My family is no stranger to airports. In fact, I think of myself as somewhat of an expert on the subject of family travel. Yes, we’ve survived plane delays. Yes, I’ve prepared for mid-flight meltdowns. No, I haven’t figured out how to ditch the kids for a glass of champagne in business class *still working on it*.
Are you travelling over the next few months?
The weather outside may be frightful, but travelling this winter can be delightful! Whether you’re packing for a winter wonderland with the kids or escaping the cold, these tips from the Canadian Air Transport Security Authority (CATSA) will make airport security a breeze.
Before the Airport
Snowy weather can make getting to the airport a challenge, so make sure to arrive with plenty of time to check in and go through screening. Wait times for major airports are listed on CATSA’s website or CATSA’s app for your convenience.
Remember to put all liquids, aerosols and gels over 100 millilitres in your checked baggage ― only amounts less than 100 ml in a 1-litre clear, re-sealable plastic bag are allowed on-board.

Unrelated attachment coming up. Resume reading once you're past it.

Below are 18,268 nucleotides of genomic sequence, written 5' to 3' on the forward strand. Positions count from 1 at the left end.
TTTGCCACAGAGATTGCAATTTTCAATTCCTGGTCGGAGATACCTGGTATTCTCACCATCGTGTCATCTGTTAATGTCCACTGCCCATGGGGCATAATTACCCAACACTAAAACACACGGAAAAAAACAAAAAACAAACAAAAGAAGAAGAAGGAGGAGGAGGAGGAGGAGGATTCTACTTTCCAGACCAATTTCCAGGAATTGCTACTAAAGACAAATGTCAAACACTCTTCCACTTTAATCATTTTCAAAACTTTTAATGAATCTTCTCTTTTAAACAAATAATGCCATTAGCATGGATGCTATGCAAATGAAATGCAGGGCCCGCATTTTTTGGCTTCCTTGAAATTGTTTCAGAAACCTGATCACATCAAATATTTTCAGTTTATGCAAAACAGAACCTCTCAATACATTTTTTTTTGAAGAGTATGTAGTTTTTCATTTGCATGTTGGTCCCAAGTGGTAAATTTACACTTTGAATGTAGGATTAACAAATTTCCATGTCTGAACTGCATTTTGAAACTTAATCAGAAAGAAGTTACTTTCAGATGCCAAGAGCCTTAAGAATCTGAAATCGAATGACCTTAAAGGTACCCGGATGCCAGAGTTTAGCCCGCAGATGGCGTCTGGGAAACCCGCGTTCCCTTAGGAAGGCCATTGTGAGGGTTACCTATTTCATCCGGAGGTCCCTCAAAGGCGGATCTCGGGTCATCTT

Dress for Success
Though you’ll likely be bundled up for winter weather, remember to put your coat in a bin at the screening checkpoint. Same goes for boots and belts with large buckles.
Bringing the Kids?
Keep them happy by packing their favourite snacks – solid foods like fruit and chocolate are allowed in your carry-on bag. If you are travelling with an infant younger than two years of age (0-24 months), you can bring baby food, milk, formula, water, juice and other baby items in your carry-on bag.
And, look for the Family/Special Needs lane. There is extra space to accommodate larger items like strollers and car seats, and screening officers who offer additional assistance.
Travelling with Gifts?
Screening officers hate unwrapping other people’s presents. Gifts packed in your checked bag or carry-on should be wrapped when you arrive at your destination. Better yet – some airports have gift-wrapping services located past security during the holiday season.